In successive experiments using synthesized DNA, then cells from human kidneys, then cells from the brains of rats and of humans, Haussler and Jurutka established that vitamin D produced effects consistent with Patrick and Ames’s hypothesis: It enhanced the ability of the brain cells to produce serotonin by anywhere from double to 30 times as much, Haussler said.
Haussler said a better understanding of how to regulate serotonin production could have a “huge impact, and all the way across the life span.” Haussler speculated that regulating serotonin in developing brains could potentially affect the development of autism or attention deficit hyperactivity disorder.
Some benefits of vitamin D have been known for generations, Haussler said, though they might have been described in different terms.
“When I was young, my mother would say, ‘Mark, go out in the sun; you’ll feel better,’ ” Haussler said. “Well, you know, I usually did, and that’s a common-sense-type thing, but why? Why do we feel better when we go out in the sun? Sun makes vitamin D in your skin.”
But too much sun can also lead to skin cancer, he cautioned, and not all sun exposure will help produce vitamin D. In New England during the winter, the sun is too low on the horizon to help generate the production of vitamin D.
Doctors and researchers said that in this region and many others, it is beneficial to take a vitamin D supplement, at least during winter months, but controversies have arisen in recent years about the use of vitamin supplements and the tools for measuring vitamin D deficiency.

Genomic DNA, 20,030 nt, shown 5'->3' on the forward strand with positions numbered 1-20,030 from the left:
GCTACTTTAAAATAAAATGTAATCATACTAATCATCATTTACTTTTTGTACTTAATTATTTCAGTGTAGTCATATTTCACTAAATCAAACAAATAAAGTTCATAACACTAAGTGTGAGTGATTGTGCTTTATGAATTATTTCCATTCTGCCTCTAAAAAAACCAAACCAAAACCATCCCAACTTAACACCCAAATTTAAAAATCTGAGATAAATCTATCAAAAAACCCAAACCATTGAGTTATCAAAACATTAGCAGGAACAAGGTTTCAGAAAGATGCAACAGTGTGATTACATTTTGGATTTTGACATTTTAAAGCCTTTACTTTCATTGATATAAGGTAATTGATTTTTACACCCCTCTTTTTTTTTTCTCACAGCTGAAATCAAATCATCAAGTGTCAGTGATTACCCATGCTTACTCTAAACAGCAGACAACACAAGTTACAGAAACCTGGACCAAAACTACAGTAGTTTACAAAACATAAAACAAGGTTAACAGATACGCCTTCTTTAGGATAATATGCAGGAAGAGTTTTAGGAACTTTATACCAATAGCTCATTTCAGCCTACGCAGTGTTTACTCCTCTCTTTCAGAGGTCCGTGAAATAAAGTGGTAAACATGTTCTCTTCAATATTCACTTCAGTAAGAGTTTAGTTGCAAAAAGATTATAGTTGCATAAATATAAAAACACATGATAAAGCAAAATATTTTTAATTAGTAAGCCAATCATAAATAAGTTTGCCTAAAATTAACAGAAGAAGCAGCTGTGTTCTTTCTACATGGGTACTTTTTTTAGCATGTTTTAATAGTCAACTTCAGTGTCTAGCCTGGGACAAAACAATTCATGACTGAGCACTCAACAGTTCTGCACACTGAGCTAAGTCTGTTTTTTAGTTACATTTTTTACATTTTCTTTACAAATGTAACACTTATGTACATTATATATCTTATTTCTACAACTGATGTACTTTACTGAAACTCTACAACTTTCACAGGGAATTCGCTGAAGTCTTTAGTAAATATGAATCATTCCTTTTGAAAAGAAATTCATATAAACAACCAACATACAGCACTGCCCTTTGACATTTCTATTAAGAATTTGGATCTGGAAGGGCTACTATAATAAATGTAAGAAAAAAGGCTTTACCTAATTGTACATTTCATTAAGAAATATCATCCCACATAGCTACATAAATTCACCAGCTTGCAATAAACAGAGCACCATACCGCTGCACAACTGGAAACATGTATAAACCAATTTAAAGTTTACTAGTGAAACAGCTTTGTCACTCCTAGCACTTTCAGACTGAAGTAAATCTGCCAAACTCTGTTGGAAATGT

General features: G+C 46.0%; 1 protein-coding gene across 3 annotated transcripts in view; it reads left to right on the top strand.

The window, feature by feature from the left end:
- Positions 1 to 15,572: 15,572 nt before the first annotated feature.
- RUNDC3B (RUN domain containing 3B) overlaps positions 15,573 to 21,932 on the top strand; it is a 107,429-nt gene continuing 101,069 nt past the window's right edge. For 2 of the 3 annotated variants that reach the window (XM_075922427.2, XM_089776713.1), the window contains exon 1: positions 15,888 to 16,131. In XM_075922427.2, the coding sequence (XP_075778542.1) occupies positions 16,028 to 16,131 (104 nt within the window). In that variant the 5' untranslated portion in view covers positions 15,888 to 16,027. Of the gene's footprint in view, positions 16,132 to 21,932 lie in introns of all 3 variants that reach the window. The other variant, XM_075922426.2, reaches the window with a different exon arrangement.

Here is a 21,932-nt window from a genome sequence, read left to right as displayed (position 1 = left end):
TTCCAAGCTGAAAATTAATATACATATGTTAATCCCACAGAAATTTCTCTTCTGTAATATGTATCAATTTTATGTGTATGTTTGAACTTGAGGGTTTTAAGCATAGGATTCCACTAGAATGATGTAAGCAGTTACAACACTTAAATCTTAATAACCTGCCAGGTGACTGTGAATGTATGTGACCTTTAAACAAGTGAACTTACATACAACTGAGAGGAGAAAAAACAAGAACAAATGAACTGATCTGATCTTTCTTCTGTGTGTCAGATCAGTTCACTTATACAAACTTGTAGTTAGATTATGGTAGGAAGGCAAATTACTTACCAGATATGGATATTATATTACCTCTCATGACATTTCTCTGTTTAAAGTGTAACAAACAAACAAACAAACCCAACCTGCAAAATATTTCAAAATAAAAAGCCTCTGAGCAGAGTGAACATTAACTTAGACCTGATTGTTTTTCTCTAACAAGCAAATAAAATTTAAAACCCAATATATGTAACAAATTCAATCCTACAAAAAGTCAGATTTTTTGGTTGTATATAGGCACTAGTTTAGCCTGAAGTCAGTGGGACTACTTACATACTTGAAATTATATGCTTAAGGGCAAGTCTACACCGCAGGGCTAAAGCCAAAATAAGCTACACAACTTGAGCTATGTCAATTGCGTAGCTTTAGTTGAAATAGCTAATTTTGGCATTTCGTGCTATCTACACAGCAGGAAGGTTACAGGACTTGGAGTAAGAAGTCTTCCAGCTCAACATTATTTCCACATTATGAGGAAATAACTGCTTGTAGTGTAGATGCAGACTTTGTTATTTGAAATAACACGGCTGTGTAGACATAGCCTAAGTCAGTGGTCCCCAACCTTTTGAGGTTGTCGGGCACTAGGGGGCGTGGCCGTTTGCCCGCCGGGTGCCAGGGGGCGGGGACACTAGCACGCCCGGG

Late last year, a widely discussed editorial in the Annals of Internal Medicine encouraged the public to “stop wasting money” on vitamin and mineral supplements that had not been proved to prevent or slow the development of chronic diseases.
That editorial included a caveat that vitamin D supplementation remained “an open area of investigation, particularly in deficient persons” but nevertheless concluded that “current widespread use [of vitamin D supplements] is not based on solid evidence that benefits outweigh harms.”
Also last year, a study from Massachusetts General Hospital found that many of the 70 percent to 90 percent of African-Americans diagnosed as vitamin D deficient may actually have healthy levels of the vitamin — and are not deficient — because they are genetically disposed to carry more of the “free” form of the nutrient.
Willett, of the Harvard School of Public Health, said the anti-supplement editorial “was unhelpful as it lumped together a very wide range of doses and conditions.”
Willett said many Americans do not get enough vitamin D from diet and sun exposure and should take a supplement. His recommendation included African-American adults because, he said, science has not yet determined which forms of vitamin D benefit specific organs, and the “free” form may not be helpful in all instances.
There is no universal agreement about the proper dosage, but Willett recommends 1,000 international units per day for most adults. Patrick said that before taking a supplement, people should get tested and consult their physicians.
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Jeremy C. Fox can be reached at firstname.lastname@example.org. Follow him on Twitter @jeremycfox.